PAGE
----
In this week’s Mullooly Asset Management podcast Tom and Brendan discuss why the point and figure approach is superior to other investing methods. Tom shares a first hand story from his days as a stock broker that illustrates the superiority of point and figure charting perfectly.
In 1997, when Tom worked as a retail broker, there was a technology stock that proved to be the “straw that broke the camel’s back” for him. Analysts at Tom’s company began to talk this stock up at $88 per share. They gave a buy recommendation at $75 per share. This stock continued to plummet and somehow still ended up on a “recommended list” from the analysts at $53 per share. At this point Tom had lost a considerable amount of money in this stock for clients. He called up the company analysts and asked one of them what was going on with this stock they touted so highly.
The answer Tom received made him realize there had to be a better method to make investment decisions. The analysts said that, “We like the franchise, and are unconcerned about short term activity in the stock”. While these analysts were unconcerned with the short term activity, clients had lost money. Tom looked for a better way to do things, and came across point and figure charting.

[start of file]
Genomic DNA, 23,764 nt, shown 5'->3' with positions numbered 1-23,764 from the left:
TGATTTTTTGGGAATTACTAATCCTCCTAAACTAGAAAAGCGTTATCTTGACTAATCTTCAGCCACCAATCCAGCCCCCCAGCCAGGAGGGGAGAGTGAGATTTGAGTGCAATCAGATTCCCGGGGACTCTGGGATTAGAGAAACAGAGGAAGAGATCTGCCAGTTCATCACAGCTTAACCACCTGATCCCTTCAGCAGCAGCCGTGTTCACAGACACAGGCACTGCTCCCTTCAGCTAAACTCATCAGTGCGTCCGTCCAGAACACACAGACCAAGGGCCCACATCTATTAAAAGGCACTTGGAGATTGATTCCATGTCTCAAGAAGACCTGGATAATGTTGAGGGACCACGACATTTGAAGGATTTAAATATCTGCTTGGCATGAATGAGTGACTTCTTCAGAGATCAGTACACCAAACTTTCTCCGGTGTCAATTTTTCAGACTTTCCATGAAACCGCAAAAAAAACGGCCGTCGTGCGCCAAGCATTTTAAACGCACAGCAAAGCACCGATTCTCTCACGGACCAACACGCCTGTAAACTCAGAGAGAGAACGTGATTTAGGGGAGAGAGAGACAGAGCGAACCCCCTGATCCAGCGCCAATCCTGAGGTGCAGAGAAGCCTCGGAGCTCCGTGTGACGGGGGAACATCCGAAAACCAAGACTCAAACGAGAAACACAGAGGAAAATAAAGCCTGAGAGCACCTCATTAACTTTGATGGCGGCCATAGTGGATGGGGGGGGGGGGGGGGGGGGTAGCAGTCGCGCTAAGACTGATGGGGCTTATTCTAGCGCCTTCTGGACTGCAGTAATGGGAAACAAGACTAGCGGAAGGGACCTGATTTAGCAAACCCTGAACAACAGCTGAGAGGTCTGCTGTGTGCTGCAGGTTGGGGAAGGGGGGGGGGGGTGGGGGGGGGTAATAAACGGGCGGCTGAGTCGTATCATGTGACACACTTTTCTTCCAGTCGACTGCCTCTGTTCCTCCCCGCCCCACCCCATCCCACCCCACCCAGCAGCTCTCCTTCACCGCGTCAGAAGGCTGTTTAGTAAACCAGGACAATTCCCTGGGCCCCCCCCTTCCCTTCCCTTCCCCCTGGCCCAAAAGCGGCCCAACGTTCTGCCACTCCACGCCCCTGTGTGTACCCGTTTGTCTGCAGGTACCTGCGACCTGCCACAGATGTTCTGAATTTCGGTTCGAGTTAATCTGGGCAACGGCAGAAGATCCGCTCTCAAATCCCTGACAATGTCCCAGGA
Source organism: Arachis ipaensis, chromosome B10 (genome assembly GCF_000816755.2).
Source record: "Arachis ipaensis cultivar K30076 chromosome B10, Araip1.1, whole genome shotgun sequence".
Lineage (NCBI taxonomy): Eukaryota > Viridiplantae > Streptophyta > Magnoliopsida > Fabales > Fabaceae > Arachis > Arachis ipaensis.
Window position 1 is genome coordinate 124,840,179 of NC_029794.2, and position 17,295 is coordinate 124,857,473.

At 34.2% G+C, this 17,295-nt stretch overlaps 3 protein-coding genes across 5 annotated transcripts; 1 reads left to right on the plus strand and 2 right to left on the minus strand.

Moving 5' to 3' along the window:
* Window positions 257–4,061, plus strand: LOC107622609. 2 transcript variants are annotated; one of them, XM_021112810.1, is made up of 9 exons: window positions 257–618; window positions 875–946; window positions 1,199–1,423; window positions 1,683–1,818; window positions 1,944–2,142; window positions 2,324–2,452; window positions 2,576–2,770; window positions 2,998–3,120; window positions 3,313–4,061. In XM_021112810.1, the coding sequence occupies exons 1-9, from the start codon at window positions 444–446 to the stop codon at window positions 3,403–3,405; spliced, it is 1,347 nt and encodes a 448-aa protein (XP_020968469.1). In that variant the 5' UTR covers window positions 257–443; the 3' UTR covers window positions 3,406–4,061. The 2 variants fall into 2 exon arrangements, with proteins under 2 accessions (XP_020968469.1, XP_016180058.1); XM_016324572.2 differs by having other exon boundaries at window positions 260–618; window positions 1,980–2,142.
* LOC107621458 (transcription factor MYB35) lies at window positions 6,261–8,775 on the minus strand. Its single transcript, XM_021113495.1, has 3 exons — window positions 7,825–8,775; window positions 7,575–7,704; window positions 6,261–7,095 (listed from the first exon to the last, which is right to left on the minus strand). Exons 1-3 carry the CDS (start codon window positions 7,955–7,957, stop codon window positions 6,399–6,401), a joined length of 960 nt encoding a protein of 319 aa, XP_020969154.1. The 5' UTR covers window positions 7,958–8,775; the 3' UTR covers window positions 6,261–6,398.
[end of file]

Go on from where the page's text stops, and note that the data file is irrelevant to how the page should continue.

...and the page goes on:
Point and figure charting was created by Charles Dow in the 1880’s. Dow wanted to eliminate the day-to-day noise that surrounded the market. We know all about that today with the numerous financial media sources that exist. They create a lot of distractions and headlines. Dow knew what he needed to be aware of though, and it wasn’t financial media headlines. He wanted to see what was in demand and what was in supply. This is why the point and figure approach is superior. It allows us to gauge supply and demand, and gives us clear buy and sell signals.
So why don’t more people on Wall Street use point and figure technical analysis? Mostly because it takes a lot of time and effort. Tom explains that the best way to learn point and figure is to chart by hand each night. This is simply something that most people don’t think they have the time for.
If you want to learn more about why the point and figure approach is superior to other methods, check out this week’s Mullooly Asset Management podcast!